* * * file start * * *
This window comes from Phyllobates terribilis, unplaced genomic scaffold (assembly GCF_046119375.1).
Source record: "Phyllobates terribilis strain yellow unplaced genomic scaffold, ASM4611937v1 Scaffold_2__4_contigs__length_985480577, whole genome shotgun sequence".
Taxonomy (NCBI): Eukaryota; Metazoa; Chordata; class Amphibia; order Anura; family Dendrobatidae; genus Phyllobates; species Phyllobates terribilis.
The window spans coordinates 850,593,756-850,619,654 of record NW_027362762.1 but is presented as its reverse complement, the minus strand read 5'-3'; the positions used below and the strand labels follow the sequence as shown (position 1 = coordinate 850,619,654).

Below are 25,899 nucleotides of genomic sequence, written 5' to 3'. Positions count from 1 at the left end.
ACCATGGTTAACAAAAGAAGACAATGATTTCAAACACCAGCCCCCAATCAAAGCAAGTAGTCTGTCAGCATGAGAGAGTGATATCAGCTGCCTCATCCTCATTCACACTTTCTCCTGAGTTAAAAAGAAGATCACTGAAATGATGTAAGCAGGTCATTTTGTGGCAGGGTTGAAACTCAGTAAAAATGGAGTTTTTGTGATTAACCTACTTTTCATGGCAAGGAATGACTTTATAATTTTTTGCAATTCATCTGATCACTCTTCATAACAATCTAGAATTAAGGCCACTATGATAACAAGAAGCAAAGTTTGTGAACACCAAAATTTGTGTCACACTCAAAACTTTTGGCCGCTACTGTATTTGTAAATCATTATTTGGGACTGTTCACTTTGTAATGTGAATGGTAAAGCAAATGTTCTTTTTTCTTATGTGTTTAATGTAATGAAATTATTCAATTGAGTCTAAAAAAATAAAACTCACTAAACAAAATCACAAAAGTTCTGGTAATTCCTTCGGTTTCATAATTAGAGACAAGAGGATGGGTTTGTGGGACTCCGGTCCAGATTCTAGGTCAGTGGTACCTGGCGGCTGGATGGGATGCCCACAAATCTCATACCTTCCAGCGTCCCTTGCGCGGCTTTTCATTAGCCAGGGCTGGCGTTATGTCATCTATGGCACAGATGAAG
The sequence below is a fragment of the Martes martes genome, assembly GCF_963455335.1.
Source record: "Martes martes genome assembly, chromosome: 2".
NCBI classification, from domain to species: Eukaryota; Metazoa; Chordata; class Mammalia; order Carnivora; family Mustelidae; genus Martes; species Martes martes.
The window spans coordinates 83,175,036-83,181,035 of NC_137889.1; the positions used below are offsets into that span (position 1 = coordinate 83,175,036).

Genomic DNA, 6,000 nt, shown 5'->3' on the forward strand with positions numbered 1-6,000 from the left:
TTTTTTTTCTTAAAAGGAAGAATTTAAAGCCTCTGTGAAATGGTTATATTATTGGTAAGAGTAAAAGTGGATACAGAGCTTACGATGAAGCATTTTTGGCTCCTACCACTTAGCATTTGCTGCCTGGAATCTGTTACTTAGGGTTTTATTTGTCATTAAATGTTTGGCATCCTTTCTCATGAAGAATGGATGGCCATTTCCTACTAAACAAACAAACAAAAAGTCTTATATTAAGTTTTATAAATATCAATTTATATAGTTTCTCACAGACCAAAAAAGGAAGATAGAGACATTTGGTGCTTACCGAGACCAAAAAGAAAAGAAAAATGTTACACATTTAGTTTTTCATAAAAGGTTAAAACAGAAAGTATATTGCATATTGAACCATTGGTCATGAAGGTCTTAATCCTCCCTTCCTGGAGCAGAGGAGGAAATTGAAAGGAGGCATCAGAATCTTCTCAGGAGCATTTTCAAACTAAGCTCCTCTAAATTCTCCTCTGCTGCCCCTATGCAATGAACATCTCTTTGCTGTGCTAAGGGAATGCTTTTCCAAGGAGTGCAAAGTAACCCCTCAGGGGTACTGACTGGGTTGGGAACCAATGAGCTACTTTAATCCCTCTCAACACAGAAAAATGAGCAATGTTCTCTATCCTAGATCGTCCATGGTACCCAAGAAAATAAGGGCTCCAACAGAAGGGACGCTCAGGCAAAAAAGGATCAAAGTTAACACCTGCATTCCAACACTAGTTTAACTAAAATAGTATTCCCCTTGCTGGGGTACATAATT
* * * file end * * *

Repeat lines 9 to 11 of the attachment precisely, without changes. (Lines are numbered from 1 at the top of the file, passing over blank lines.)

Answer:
NCBI classification, from domain to species: Eukaryota; Metazoa; Chordata; class Mammalia; order Carnivora; family Mustelidae; genus Martes; species Martes martes.
The window spans coordinates 83,175,036-83,181,035 of NC_137889.1; the positions used below are offsets into that span (position 1 = coordinate 83,175,036).

Genomic DNA, 6,000 nt, shown 5'->3' on the forward strand with positions numbered 1-6,000 from the left: